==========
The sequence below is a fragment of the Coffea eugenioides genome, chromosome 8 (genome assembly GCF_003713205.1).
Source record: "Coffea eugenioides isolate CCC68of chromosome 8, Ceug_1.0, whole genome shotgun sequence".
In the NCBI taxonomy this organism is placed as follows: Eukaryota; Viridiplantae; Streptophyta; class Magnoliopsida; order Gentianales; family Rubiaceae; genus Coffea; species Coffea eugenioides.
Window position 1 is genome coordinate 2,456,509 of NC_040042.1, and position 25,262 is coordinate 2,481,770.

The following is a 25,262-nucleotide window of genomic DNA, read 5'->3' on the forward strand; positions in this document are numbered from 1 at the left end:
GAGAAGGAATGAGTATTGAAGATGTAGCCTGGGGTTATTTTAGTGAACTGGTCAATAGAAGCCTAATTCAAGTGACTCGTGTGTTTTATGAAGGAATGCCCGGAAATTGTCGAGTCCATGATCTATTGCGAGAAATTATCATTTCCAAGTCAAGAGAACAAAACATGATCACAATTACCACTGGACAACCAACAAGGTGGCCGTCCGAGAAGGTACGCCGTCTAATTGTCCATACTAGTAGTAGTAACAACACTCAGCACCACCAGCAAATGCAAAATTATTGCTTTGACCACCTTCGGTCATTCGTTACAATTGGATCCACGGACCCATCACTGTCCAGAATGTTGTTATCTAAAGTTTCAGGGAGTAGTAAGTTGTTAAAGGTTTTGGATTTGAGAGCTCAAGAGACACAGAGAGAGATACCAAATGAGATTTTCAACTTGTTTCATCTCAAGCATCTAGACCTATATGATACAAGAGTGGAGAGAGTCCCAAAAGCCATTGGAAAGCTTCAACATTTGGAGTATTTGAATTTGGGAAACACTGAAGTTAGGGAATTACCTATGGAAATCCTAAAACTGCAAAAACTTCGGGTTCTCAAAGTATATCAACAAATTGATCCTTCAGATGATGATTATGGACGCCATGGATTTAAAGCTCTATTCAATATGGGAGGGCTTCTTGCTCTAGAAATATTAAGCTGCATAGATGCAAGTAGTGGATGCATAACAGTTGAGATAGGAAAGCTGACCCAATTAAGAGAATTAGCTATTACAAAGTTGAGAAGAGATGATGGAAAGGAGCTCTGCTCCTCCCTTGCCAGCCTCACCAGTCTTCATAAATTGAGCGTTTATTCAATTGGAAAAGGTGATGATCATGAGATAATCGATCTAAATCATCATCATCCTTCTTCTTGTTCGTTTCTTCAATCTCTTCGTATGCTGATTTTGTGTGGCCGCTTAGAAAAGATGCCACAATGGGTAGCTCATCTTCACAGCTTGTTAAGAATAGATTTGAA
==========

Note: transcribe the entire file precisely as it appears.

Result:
The sequence below is a fragment of the Coffea eugenioides genome, chromosome 8 (genome assembly GCF_003713205.1).
Source record: "Coffea eugenioides isolate CCC68of chromosome 8, Ceug_1.0, whole genome shotgun sequence".
In the NCBI taxonomy this organism is placed as follows: Eukaryota; Viridiplantae; Streptophyta; class Magnoliopsida; order Gentianales; family Rubiaceae; genus Coffea; species Coffea eugenioides.
Window position 1 is genome coordinate 2,456,509 of NC_040042.1, and position 25,262 is coordinate 2,481,770.

The following is a 25,262-nucleotide window of genomic DNA, read 5'->3' on the forward strand; positions in this document are numbered from 1 at the left end:
GAGAAGGAATGAGTATTGAAGATGTAGCCTGGGGTTATTTTAGTGAACTGGTCAATAGAAGCCTAATTCAAGTGACTCGTGTGTTTTATGAAGGAATGCCCGGAAATTGTCGAGTCCATGATCTATTGCGAGAAATTATCATTTCCAAGTCAAGAGAACAAAACATGATCACAATTACCACTGGACAACCAACAAGGTGGCCGTCCGAGAAGGTACGCCGTCTAATTGTCCATACTAGTAGTAGTAACAACACTCAGCACCACCAGCAAATGCAAAATTATTGCTTTGACCACCTTCGGTCATTCGTTACAATTGGATCCACGGACCCATCACTGTCCAGAATGTTGTTATCTAAAGTTTCAGGGAGTAGTAAGTTGTTAAAGGTTTTGGATTTGAGAGCTCAAGAGACACAGAGAGAGATACCAAATGAGATTTTCAACTTGTTTCATCTCAAGCATCTAGACCTATATGATACAAGAGTGGAGAGAGTCCCAAAAGCCATTGGAAAGCTTCAACATTTGGAGTATTTGAATTTGGGAAACACTGAAGTTAGGGAATTACCTATGGAAATCCTAAAACTGCAAAAACTTCGGGTTCTCAAAGTATATCAACAAATTGATCCTTCAGATGATGATTATGGACGCCATGGATTTAAAGCTCTATTCAATATGGGAGGGCTTCTTGCTCTAGAAATATTAAGCTGCATAGATGCAAGTAGTGGATGCATAACAGTTGAGATAGGAAAGCTGACCCAATTAAGAGAATTAGCTATTACAAAGTTGAGAAGAGATGATGGAAAGGAGCTCTGCTCCTCCCTTGCCAGCCTCACCAGTCTTCATAAATTGAGCGTTTATTCAATTGGAAAAGGTGATGATCATGAGATAATCGATCTAAATCATCATCATCCTTCTTCTTGTTCGTTTCTTCAATCTCTTCGTATGCTGATTTTGTGTGGCCGCTTAGAAAAGATGCCACAATGGGTAGCTCATCTTCACAGCTTGTTAAGAATAGATTTGAA